During my Princeternship experience at the Princeton Education Foundation, I shadowed Executive Director Adrienne Rubin ’88. On the first day, she warmly greeted me and showed me around the building and her office before we settled down to chat about my interests in education and non-profits over a cup of tea. We also discussed the many stages of her career and how she had arrived at the Foundation. I found it fascinating that she, a music major, had first worked as an actuary, then for Alumni Relations, and then for a different non-profit before the Foundation. Probably the most important reason I found this Princeternship experience so rewarding was because Mrs. Rubin was a model of someone who had enjoyed her work at all times of her life. She was not afraid to switch paths when she started to be less innovative and enthusiastic about her job. I think I’ll reflect back on this first conversation with her several times throughout my life because I think it is the first time I’ve had a candid discussion with someone who genuinely found her work interesting and satisfying and not just a means to an end.
During my Princeternship, I assisted Mrs. Rubin with preparations for the upcoming Spring Gala, one of the Foundation’s annual fundraisers. For the first two days, I merged data from two lists to create a master list of local businesses approached in the past years for the Gala and researched even more businesses to add to the list of potential donors.
On the third day, Mrs. Rubin picked me up from the University at 8:20 am, and we drove directly to John Witherspoon Middle School. The first meeting was a PTO meeting. Since I am interested in education, and am thinking about pursuing a Teacher Preparation certificate so I can teach math at the secondary school level, I really enjoyed this glimpse at how adults think about education. Mrs. Rubin talked about the latest project the Foundation is funding, a program to help teenagers deal with grief, as well as the Foundation’s mini-grant program. The parents at the meeting also raised their concerns about the pros and cons of national assessments of student academic achievement and security in the Princeton schools in the wake of the Sandy Hook Elementary School shooting. At the second meeting, the fruits of my work on the potential donor list were handed out to volunteers who would contact the businesses about the Gala. Seeing others making use of the work I’d done was very rewarding. After we had lunch, I started a final project that compared and analyzed data from the past two years of fundraising campaigns.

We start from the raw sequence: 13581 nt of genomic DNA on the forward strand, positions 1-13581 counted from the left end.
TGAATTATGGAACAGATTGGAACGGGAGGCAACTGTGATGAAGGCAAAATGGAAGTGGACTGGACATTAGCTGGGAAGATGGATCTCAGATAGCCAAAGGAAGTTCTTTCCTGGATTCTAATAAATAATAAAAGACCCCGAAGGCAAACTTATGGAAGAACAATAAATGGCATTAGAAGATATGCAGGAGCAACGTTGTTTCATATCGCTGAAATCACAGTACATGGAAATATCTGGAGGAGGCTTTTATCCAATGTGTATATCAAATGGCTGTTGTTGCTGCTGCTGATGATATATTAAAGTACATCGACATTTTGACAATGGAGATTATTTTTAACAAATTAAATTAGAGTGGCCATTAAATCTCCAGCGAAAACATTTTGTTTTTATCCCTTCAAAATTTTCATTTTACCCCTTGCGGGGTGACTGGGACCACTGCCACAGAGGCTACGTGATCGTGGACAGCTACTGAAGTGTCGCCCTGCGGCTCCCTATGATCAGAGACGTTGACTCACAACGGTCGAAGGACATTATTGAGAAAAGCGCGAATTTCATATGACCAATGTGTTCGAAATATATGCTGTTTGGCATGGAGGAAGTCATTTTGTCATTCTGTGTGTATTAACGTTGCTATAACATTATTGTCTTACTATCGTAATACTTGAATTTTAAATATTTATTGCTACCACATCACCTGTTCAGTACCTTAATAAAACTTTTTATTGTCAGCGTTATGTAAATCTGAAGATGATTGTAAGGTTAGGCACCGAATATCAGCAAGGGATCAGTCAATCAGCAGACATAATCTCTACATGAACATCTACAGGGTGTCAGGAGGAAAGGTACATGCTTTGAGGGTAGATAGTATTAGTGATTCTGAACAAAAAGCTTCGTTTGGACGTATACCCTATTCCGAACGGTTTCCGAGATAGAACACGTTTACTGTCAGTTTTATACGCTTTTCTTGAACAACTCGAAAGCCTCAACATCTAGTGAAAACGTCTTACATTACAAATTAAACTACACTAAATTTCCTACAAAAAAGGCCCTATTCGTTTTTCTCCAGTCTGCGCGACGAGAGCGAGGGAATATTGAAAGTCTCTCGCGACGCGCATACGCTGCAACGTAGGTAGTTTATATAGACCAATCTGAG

Overall, I highly recommend the Princeternship program. The length of the program fits conveniently and relatively easily into break or reading period, and two or three days really is enough to give you a taste of what it is like to be out in the working world. I learned a lot about education foundations and nonprofits from this experience, and I am extremely grateful to Mrs. Rubin for this opportunity.